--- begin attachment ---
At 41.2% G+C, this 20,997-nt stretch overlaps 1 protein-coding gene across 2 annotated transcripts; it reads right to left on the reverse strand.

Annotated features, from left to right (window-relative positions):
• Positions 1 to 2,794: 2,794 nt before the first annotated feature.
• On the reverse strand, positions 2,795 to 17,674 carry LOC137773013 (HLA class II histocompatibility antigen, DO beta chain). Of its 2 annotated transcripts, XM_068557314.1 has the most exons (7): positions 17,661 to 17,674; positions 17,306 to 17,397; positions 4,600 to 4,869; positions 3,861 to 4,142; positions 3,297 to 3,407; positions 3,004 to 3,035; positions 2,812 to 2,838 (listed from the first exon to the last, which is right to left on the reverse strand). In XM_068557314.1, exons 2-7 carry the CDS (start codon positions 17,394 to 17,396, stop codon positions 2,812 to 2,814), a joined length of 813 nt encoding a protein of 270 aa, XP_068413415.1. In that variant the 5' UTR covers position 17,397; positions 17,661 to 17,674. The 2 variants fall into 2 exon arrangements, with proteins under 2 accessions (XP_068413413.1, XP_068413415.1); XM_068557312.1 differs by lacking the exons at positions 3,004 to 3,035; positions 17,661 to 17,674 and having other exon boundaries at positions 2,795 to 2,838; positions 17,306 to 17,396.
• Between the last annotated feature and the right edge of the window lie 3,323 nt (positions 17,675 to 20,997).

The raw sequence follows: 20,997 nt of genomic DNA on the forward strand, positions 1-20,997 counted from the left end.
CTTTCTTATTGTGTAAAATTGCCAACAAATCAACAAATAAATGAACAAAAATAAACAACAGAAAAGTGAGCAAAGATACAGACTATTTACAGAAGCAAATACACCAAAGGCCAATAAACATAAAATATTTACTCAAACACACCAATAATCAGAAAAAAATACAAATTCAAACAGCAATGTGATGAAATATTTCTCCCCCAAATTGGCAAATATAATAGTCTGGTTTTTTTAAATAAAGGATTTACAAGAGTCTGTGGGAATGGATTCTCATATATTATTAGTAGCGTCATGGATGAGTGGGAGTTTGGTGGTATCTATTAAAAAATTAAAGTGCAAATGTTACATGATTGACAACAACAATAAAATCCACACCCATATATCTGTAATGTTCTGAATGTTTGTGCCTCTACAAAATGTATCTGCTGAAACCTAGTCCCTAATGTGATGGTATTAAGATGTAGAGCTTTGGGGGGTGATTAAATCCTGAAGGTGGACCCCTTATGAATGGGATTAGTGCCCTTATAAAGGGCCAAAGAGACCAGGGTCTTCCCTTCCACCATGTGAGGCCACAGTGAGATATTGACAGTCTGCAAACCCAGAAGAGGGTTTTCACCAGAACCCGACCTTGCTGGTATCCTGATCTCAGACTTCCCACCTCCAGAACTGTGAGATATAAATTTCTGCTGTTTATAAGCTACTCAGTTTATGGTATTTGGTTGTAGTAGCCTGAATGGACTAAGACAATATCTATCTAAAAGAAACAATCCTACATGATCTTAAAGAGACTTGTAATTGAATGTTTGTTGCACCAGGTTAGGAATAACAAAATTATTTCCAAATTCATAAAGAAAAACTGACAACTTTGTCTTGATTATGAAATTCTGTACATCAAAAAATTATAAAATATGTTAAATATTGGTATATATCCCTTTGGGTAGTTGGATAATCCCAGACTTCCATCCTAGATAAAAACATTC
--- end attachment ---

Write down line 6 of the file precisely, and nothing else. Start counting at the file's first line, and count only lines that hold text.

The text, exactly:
The raw sequence follows: 20,997 nt of genomic DNA on the forward strand, positions 1-20,997 counted from the left end.